A couple of years ago, some New Yorker friends of ours created a life experiment for themselves called The Year of No Impact Living. (The book just came out, and is now sitting on our kitchen counter . . . I say in the same spirit of self-aware irony as your photograph!) I'll let you know when I read it . . . or maybe I should bring it to you, because I think you are further down this path. Even though we have made huge strides in recycling, and using less energy (our house is freezing!), we are still buying too much. My attempts to clear out the overwhelming amounts of paper last week proved that fact!

BTW, I was thinking about the Kingsolver book tonight as I was reading the Harvest chapter in Farmer Boy to Camille. Growing your food is simple in some ways -- but terribly time-consuming!

Best way to spend less? (for me) Stay home.

kristina - no penny for them said...

i like the idea of thinking twice before spending money on things we may not need, and of being more conscious of what we do in general.

but i can't help but feeling that your point about this "simplify"-idea having turned into a bit of a hype is true as well. i'm finding it not that easy.

for example books. i easily agree that there's a lot of stuff out there that really needn't have been published, frankfurt bookfair is a scary reminder of that every year.

but that being said, i've been working in publishing for a very long time and love books and make books with a lot of passion. i've seen many friends of mine in publishing losing their jobs this year because of the recession, and i have felt the effects myself. i'm not so sure lending books rather than buying them in general is the answer. i personally do both. the same goes for buying in general. to stop buying, full stop, will inevitably cause loads of other problems. i just find it very tricky and try to figure it out myself. no conclusion yet... :)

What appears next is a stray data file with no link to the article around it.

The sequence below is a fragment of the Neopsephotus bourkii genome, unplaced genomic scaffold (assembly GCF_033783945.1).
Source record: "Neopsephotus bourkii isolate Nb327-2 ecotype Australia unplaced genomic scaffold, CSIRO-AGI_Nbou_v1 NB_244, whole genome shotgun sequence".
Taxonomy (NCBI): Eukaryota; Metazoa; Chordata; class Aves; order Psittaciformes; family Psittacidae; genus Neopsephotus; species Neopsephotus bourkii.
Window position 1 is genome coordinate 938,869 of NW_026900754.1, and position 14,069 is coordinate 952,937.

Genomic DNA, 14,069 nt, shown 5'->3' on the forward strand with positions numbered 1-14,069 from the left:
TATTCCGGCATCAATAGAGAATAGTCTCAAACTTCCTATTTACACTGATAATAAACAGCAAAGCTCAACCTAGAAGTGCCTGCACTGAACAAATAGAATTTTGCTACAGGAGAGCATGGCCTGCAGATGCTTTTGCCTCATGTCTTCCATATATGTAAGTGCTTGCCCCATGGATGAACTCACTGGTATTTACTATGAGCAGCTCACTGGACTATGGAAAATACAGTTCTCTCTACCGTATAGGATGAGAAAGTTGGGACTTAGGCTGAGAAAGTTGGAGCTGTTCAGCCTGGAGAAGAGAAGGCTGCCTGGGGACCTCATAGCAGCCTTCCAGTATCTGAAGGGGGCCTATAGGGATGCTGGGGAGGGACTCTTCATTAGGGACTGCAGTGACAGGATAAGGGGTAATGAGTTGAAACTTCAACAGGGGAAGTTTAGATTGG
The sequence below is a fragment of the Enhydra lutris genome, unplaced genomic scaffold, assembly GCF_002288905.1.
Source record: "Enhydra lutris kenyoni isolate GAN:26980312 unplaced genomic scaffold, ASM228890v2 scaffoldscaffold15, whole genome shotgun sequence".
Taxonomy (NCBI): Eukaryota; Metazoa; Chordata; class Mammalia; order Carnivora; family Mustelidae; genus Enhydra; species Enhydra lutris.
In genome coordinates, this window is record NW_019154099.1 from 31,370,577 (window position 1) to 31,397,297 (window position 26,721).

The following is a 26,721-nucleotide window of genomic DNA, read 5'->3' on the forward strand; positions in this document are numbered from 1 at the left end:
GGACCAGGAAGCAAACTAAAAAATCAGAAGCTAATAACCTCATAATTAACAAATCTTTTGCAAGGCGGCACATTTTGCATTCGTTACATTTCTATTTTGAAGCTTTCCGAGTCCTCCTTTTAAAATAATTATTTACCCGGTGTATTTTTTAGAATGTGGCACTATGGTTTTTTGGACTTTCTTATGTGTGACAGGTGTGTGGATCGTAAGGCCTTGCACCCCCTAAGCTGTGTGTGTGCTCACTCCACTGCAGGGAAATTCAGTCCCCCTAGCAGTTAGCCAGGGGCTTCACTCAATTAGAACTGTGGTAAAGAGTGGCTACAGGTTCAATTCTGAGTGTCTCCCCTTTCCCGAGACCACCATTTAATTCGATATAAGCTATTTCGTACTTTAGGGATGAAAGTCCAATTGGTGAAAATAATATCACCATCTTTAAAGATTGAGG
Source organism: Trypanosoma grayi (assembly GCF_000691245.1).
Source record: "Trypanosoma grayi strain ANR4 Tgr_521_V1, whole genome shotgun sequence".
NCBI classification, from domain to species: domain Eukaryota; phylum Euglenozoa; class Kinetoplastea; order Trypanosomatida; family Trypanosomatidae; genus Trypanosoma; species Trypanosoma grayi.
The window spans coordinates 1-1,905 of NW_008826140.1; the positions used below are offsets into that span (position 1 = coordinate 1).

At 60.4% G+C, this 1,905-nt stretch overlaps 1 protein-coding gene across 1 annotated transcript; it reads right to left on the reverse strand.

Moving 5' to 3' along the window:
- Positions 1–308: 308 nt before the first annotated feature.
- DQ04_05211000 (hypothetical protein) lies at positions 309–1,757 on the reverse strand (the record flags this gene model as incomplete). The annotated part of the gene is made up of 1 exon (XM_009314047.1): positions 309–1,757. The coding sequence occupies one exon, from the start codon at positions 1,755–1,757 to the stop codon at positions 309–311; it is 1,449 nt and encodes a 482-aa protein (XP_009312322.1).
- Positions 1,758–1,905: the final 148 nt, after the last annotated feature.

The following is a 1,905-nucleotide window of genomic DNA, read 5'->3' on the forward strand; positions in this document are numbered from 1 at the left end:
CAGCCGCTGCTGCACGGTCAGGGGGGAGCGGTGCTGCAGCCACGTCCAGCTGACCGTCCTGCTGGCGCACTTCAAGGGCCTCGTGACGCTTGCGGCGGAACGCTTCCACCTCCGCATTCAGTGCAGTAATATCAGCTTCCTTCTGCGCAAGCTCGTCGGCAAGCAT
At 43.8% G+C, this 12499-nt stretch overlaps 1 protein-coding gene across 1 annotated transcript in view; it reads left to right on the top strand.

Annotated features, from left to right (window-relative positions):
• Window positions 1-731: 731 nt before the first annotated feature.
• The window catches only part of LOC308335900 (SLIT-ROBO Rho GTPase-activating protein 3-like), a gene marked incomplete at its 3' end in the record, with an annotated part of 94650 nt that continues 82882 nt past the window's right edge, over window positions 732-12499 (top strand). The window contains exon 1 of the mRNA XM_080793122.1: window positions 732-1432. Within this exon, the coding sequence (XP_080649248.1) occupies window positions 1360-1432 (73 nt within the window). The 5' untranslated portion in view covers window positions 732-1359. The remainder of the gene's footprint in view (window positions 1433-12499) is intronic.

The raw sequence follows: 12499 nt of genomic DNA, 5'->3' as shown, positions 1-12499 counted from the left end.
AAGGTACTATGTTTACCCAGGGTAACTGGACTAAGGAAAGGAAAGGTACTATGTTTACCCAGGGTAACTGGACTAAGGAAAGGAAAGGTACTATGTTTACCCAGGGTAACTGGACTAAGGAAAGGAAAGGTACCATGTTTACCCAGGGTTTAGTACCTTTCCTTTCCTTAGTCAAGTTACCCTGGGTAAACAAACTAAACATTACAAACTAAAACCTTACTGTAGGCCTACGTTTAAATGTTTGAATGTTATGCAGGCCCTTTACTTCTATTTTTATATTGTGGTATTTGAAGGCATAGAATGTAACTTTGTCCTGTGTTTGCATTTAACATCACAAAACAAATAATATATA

i admire you for your courage and passion - you have inspired me to make rather than buy everything this holiday season with your creativity posts. so best of luck for your adventures, i'll stay tuned!

Unknown said...

We're so in tuned! I've been thinking about bringing back my "Think before you buy" challenge from last year. I want to start in January (this will exclude anything wedding-related, I want to simplify my life not make it more stressful!)
For me, although I've considered the environment, etc. the goal is definitely a selfish one. Lately I've been feeling suffocated among all my stuff. It's not making my life easier, only more complicated. I imagine myself travelling the world, and yet, I have so much stuff that the simple thought of moving house stresses me out! I'm (very) slowly trying to get rid of things that I don't need/use/love. It's not easy but I'm trying!
Good luck with your personal journey, I think you're definitely more ready now than when you bought all those books. :)